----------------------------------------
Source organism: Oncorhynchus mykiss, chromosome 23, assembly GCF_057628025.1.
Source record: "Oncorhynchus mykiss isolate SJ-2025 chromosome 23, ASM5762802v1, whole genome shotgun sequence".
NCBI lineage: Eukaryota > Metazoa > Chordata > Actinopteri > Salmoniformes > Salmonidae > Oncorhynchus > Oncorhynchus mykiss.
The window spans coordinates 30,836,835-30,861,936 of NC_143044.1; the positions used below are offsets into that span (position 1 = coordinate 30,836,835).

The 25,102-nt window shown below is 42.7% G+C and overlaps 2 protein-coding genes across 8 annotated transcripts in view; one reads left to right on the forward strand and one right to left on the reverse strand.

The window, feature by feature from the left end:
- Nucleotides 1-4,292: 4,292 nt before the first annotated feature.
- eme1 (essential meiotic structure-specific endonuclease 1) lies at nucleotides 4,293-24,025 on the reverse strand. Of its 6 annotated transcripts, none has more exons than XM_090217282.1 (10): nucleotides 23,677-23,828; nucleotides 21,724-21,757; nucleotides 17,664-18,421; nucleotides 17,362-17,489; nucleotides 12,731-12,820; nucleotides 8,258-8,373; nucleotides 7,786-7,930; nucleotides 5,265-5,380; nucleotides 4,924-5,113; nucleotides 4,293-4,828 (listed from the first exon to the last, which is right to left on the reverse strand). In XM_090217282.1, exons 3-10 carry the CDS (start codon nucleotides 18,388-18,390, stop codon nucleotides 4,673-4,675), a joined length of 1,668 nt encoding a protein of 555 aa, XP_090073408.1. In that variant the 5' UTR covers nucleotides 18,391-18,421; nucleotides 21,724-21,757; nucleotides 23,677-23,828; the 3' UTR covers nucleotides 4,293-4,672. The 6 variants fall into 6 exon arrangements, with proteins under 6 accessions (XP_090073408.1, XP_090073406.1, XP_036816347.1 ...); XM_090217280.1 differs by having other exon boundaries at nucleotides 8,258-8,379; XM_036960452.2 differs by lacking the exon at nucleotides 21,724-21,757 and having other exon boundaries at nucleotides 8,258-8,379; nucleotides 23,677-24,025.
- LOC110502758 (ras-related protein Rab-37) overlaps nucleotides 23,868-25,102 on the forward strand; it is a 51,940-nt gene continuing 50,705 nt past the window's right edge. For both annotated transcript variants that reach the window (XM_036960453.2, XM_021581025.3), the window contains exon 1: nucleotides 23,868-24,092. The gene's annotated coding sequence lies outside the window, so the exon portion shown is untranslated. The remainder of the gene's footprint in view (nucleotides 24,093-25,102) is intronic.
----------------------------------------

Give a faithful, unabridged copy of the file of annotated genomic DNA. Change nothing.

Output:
Source organism: Oncorhynchus mykiss, chromosome 23, assembly GCF_057628025.1.
Source record: "Oncorhynchus mykiss isolate SJ-2025 chromosome 23, ASM5762802v1, whole genome shotgun sequence".
NCBI lineage: Eukaryota > Metazoa > Chordata > Actinopteri > Salmoniformes > Salmonidae > Oncorhynchus > Oncorhynchus mykiss.
The window spans coordinates 30,836,835-30,861,936 of NC_143044.1; the positions used below are offsets into that span (position 1 = coordinate 30,836,835).

The 25,102-nt window shown below is 42.7% G+C and overlaps 2 protein-coding genes across 8 annotated transcripts in view; one reads left to right on the forward strand and one right to left on the reverse strand.

The window, feature by feature from the left end:
- Nucleotides 1-4,292: 4,292 nt before the first annotated feature.
- eme1 (essential meiotic structure-specific endonuclease 1) lies at nucleotides 4,293-24,025 on the reverse strand. Of its 6 annotated transcripts, none has more exons than XM_090217282.1 (10): nucleotides 23,677-23,828; nucleotides 21,724-21,757; nucleotides 17,664-18,421; nucleotides 17,362-17,489; nucleotides 12,731-12,820; nucleotides 8,258-8,373; nucleotides 7,786-7,930; nucleotides 5,265-5,380; nucleotides 4,924-5,113; nucleotides 4,293-4,828 (listed from the first exon to the last, which is right to left on the reverse strand). In XM_090217282.1, exons 3-10 carry the CDS (start codon nucleotides 18,388-18,390, stop codon nucleotides 4,673-4,675), a joined length of 1,668 nt encoding a protein of 555 aa, XP_090073408.1. In that variant the 5' UTR covers nucleotides 18,391-18,421; nucleotides 21,724-21,757; nucleotides 23,677-23,828; the 3' UTR covers nucleotides 4,293-4,672. The 6 variants fall into 6 exon arrangements, with proteins under 6 accessions (XP_090073408.1, XP_090073406.1, XP_036816347.1 ...); XM_090217280.1 differs by having other exon boundaries at nucleotides 8,258-8,379; XM_036960452.2 differs by lacking the exon at nucleotides 21,724-21,757 and having other exon boundaries at nucleotides 8,258-8,379; nucleotides 23,677-24,025.
- LOC110502758 (ras-related protein Rab-37) overlaps nucleotides 23,868-25,102 on the forward strand; it is a 51,940-nt gene continuing 50,705 nt past the window's right edge. For both annotated transcript variants that reach the window (XM_036960453.2, XM_021581025.3), the window contains exon 1: nucleotides 23,868-24,092. The gene's annotated coding sequence lies outside the window, so the exon portion shown is untranslated. The remainder of the gene's footprint in view (nucleotides 24,093-25,102) is intronic.